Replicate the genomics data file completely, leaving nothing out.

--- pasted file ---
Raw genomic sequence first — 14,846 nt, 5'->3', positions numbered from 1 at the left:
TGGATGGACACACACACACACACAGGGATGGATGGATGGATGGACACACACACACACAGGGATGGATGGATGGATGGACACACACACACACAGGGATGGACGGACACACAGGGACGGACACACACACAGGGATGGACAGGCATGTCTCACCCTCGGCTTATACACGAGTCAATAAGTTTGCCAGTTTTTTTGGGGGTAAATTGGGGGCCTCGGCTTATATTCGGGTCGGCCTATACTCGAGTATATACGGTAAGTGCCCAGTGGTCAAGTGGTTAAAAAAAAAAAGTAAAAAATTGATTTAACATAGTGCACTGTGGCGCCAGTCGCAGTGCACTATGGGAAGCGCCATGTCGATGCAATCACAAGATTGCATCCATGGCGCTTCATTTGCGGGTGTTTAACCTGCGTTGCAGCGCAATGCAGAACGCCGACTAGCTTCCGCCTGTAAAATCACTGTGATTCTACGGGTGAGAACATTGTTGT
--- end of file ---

Raw genomic sequence first — 14,846 nt, 5'->3', positions numbered from 1 at the left:
TGGATGGACACACACACACACACAGGGATGGATGGATGGATGGACACACACACACACAGGGATGGATGGATGGATGGACACACACACACACAGGGATGGACGGACACACAGGGACGGACACACACACAGGGATGGACAGGCATGTCTCACCCTCGGCTTATACACGAGTCAATAAGTTTGCCAGTTTTTTTGGGGGTAAATTGGGGGCCTCGGCTTATATTCGGGTCGGCCTATACTCGAGTATATACGGTAAGTGCCCAGTGGTCAAGTGGTTAAAAAAAAAAAGTAAAAAATTGATTTAACATAGTGCACTGTGGCGCCAGTCGCAGTGCACTATGGGAAGCGCCATGTCGATGCAATCACAAGATTGCATCCATGGCGCTTCATTTGCGGGTGTTTAACCTGCGTTGCAGCGCAATGCAGAACGCCGACTAGCTTCCGCCTGTAAAATCACTGTGATTCTACGGGTGAGAACATTGTTGT